If we dig a little deeper in the demographics to understand what is driving these disturbing data, we find an interesting fact. A report by the liberal think tank, the Center for American Progress, finds that women in science who are married with children are 35% less likely to enter a tenure track position after receiving a PhD than married men with children. In addition, they are 27% less likely than their male counterparts to achieve tenure after entering a tenure-track job.
So, is it family burden that does it?
Perhaps. Consider that single women without young children are roughly as successful as married men with children in attaining a tenure-track job, and a little more successful than married women with children in achieving tenure. That said, married women without children do not fare quite as well as men. Indeed, it seems that the greatest driver of this inconvenient truth is that for women, family life itself—both with and without children—accounts for a large part of the hemorrhage that we observe of talented women leaking out of the system. In particular, it is reported that research-intensive universities are the least family-friendly when compared with other possible career choices, including tenure-track careers at teaching-intensive institutions.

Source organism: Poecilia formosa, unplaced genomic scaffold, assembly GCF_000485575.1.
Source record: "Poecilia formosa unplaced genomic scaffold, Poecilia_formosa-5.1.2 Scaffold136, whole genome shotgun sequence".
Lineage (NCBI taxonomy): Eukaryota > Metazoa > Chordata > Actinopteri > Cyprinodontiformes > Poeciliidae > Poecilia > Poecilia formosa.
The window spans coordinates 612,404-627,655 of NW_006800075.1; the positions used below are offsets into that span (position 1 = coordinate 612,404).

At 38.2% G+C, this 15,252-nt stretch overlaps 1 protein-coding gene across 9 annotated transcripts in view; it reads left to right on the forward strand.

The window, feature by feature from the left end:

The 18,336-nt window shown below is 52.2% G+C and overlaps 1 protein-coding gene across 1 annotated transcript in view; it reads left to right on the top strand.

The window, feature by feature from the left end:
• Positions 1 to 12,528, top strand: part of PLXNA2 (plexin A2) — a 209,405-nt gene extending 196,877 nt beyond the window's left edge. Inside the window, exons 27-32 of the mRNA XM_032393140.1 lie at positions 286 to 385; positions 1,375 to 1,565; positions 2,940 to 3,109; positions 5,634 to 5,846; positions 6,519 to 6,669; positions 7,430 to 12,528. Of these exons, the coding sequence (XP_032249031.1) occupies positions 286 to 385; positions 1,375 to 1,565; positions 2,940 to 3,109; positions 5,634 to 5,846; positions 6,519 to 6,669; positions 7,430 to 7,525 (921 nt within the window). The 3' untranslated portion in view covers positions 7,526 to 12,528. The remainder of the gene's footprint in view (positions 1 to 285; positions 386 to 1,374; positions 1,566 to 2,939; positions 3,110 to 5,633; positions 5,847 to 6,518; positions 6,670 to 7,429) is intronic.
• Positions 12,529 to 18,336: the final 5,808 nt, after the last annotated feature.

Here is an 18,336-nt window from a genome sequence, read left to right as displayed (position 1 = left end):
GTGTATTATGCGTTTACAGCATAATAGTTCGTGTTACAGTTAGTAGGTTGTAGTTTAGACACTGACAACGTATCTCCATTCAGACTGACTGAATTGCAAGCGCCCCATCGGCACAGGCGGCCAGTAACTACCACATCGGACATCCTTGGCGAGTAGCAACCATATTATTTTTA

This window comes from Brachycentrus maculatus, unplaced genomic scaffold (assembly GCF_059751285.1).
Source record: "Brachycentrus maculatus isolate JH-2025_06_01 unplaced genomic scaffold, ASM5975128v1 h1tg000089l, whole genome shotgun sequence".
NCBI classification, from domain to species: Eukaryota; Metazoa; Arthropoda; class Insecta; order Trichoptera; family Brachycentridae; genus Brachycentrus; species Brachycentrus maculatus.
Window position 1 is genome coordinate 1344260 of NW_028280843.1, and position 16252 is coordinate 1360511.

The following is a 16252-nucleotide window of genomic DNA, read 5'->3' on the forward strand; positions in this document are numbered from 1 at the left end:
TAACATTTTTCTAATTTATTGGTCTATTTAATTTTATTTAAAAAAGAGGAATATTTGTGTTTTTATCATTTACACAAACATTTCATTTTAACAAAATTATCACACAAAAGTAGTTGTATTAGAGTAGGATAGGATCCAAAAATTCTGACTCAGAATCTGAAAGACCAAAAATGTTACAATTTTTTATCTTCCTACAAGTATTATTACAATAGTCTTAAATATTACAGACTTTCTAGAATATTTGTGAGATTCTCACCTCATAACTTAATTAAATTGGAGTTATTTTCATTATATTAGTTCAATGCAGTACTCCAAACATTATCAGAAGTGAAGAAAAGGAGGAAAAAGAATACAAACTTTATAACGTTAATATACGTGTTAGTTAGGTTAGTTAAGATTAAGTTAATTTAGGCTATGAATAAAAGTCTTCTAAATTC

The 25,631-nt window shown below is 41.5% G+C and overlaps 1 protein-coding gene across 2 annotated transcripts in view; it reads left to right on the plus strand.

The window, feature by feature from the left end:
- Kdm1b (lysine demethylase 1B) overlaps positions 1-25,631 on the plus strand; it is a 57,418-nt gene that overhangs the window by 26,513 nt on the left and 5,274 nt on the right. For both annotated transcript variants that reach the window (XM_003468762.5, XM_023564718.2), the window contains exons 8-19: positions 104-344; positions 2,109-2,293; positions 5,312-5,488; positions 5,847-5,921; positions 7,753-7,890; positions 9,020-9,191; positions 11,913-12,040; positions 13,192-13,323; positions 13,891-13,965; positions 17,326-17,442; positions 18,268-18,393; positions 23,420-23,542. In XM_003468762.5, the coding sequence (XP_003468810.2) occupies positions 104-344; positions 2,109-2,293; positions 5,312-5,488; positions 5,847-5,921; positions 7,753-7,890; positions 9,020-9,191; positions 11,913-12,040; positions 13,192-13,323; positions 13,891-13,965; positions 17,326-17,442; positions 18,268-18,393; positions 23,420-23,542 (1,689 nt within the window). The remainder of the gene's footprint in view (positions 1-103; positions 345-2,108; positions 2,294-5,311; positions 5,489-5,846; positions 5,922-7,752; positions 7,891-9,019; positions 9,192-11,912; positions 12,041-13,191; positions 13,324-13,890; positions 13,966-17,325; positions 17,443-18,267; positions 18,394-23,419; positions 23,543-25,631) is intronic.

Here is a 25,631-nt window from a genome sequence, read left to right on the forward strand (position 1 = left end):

These are big differentials and they should worry us, and, by us I mean researchers (of both genders), universities, professional societies, and funding institutions. I speak as a husband of a wife with a highly demanding job and as the father of two young, beautiful, and close-to-perfect children who require a lot of attention (the opinion is clearly not peer-reviewed!). I have always made a strong commitment to share equally the family load with my wife. I saw many others around me in similar situations. As it often happens when we substitute anecdotal evidence for statistics, I was inclined to believe that the world was changing and that family duties would not be such a strong driver in career planning. Instead, there is still a lot we must do to change this situation.